A couple of firsts

Many moons ago I posted to this blog a couple of movie trailers for “Machete” and “The Social Network.”
Although both movies seemed interesting to me I basically put my post up to practice the art of embedding Youtube videos (for those that can’t tell — I’ve done alright).

It was last night that I finished watching both these movies in the comfort of my own home, but not before experiencing a couple of firsts.

“Machete” was the first Blu-ray I ever purchase and “The Social Network” was the first Redbox rental I’ve ever completed. Moving up the in the world right?

So let me break it down what each movie has that the other doesn’t and maybe some of you can chime in with your thoughts.

“Machete” stars Danny Trejo whose biggest line is maybe 20 words long. Jessie Eisenberg runs “The Social Network” and speaks constantly almost enough where you have to play it back. Point goes to “The Social Network.”

“Machete” has loads of violence and sex complete with decapitation (not a movie for the kiddies). “The Social Network” has lots of lawyers sitting in conference rooms. Point goes to “Machete.”

“Machete” has a far fetched storyline involving bloody, bloody revenge. While “The Social Network” is loosely based on real life and Zuckerberg for no reason seems to take out revenge. Point goes to “The Social Network.”

“Machete is written in part by Robert Rodriguez, who purposely went over the top. “The Social Network” was written by Aaron Sorkin who was purposeful. Point goes to “The Social Network.”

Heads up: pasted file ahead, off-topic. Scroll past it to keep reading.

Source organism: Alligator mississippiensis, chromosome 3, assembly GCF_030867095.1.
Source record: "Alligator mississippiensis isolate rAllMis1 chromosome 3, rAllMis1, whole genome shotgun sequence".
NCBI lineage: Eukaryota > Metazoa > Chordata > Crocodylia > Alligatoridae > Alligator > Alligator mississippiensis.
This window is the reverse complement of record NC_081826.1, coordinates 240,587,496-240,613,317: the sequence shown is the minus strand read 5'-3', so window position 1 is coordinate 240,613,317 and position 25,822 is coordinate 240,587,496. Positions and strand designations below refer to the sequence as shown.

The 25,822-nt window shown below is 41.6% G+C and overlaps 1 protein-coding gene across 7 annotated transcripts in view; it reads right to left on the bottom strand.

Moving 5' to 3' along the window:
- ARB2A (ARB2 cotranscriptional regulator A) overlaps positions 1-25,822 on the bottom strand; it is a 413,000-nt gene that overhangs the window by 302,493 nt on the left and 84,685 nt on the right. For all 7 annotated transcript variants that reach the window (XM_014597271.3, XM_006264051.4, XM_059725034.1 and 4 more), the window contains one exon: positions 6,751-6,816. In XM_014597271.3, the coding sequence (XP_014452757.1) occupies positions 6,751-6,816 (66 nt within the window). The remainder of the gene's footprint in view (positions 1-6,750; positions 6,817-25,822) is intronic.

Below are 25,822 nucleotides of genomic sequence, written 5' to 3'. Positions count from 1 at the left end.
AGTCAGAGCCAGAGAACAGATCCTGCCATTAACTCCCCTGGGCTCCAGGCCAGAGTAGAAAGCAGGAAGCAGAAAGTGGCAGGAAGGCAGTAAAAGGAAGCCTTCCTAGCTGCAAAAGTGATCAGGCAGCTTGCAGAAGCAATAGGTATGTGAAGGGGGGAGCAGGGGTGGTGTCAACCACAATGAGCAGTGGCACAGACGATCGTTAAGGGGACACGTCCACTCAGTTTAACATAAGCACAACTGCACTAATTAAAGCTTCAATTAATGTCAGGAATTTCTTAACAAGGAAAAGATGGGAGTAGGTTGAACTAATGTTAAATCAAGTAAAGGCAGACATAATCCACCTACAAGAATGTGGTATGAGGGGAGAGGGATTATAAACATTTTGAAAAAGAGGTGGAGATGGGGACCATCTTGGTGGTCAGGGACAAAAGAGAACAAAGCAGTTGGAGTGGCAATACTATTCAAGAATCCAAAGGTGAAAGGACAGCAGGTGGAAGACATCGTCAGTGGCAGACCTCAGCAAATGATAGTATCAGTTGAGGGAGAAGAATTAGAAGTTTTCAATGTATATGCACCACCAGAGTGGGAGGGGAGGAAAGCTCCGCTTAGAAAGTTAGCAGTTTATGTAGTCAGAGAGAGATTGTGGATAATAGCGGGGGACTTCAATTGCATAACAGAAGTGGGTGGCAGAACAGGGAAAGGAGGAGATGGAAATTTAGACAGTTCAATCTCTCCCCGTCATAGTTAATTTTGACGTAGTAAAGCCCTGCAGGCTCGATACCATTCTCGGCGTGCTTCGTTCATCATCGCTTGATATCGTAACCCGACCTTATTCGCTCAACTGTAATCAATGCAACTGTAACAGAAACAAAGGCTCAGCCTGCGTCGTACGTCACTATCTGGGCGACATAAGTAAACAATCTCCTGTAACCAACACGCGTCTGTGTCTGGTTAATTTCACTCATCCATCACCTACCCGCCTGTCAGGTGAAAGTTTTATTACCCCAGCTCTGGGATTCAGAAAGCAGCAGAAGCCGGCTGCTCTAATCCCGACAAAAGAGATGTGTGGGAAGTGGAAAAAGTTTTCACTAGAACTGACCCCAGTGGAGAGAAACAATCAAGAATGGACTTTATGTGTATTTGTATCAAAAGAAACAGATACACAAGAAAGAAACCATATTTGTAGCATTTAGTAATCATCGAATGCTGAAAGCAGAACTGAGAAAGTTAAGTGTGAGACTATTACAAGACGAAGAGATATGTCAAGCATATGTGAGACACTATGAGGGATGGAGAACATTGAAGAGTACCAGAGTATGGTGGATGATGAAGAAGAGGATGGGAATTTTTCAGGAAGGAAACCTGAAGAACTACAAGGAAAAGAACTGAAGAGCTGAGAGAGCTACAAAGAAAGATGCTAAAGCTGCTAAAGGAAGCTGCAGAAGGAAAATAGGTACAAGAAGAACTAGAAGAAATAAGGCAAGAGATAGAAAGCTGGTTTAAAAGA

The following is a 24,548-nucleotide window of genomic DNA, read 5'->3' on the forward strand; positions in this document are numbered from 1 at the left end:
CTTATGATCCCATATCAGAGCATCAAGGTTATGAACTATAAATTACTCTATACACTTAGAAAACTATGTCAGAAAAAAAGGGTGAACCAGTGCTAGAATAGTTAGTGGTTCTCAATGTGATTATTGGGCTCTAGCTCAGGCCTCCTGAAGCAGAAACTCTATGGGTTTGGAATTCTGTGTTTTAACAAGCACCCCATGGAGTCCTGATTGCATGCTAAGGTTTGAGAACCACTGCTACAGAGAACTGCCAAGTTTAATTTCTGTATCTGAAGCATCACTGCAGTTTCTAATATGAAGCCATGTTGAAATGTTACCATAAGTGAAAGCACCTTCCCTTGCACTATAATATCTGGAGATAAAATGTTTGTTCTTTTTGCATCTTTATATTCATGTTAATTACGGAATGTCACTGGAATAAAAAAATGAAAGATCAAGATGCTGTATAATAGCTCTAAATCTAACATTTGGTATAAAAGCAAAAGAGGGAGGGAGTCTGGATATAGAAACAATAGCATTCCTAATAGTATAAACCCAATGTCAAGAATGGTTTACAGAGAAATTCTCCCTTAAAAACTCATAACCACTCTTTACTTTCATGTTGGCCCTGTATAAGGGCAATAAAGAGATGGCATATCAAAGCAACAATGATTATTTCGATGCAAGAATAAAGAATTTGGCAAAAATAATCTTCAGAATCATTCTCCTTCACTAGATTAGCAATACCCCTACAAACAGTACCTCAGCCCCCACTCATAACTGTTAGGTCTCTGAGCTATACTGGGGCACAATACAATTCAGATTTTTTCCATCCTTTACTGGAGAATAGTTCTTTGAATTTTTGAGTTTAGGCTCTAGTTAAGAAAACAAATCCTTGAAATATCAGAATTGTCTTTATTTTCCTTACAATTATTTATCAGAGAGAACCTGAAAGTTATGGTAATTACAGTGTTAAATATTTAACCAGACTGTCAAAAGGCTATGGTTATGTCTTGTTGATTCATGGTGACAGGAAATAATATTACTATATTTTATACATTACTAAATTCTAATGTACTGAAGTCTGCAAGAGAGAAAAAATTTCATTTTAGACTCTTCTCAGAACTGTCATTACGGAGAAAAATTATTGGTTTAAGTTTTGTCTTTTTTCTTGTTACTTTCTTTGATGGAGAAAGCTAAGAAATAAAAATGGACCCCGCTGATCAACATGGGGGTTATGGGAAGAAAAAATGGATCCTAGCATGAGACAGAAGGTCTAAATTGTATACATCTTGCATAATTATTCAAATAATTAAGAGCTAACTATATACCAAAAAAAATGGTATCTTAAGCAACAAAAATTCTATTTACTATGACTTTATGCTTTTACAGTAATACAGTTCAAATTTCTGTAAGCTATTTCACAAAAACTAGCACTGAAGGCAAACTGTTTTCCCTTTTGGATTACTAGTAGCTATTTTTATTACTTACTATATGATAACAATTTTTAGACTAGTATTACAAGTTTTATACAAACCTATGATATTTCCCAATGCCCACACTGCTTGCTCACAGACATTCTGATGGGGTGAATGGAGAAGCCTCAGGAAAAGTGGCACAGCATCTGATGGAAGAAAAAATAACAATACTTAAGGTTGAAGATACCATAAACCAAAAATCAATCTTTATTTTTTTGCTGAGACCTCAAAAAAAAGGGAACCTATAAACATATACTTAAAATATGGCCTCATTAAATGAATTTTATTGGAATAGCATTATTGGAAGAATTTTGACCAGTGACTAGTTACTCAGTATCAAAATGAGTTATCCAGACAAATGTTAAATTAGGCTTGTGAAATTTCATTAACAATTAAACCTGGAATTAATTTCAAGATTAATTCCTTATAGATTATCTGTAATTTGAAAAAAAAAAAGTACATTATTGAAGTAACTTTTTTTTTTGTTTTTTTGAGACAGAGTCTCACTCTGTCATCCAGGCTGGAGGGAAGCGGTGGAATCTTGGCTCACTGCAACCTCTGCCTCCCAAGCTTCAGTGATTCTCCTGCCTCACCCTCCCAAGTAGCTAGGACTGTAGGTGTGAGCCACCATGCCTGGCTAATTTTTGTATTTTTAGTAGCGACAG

“Machete” left me waiting for more action and pumped for more explosions. “The Social Network” left me feeling sorry for the world’s youngest billionaire. Point goes to “The Social Network.”

So there you have it. I normally don’t take a drama over a gore fest but it was that good. Look for it to clean up a few Oscars.

2 thoughts on “A couple of firsts

  1. I too finally got around to watching “The Social Network” this weekend. I found myself rooting for the rude, tactless Zuckerberg character and I haven’t figured out why yet. (Well, one reason is that I thought Jesse Eisenberg was that cute, hapless kid from the movie “Juno” but I just goggled it to be sure and that was Michael Cera. Huh.) Anyway, in movies and biopics about our beloved and iconic creative geniuses, artists, and musicians where the main character is tactless, selfish or leaves loved ones behind in the dust, I usually have a hard time suspending disbelief and sympathizing with the creative hero – even though his or her struggle and ultimate glory is the point of the movie! Boy, I wish I could think of some movies that I couldn’t get my head around instead of the 2 examples I’m going to mention and get slammed for. I recently saw 2 documentaries. One was on John Lennon. The POV was of Lennon’s genius but what I saw was a guy who was selfish, left family and mates hanging, and was a bad dad to his oldest son. No wonder John was never my favorite Beatle. The second documentary was about the Buddha. The dude left his young wife and newborn son to go off and find “enlightenment.” Great, maybe a genius teacher and philosopher, worshiped and adored by millions, and found the Truth and the Path to enlightenment but tell that to the abandoned wife and fatherless kid. Sorry son, Karma’s a bitch. OK, now I’ll go away and duck and cover.

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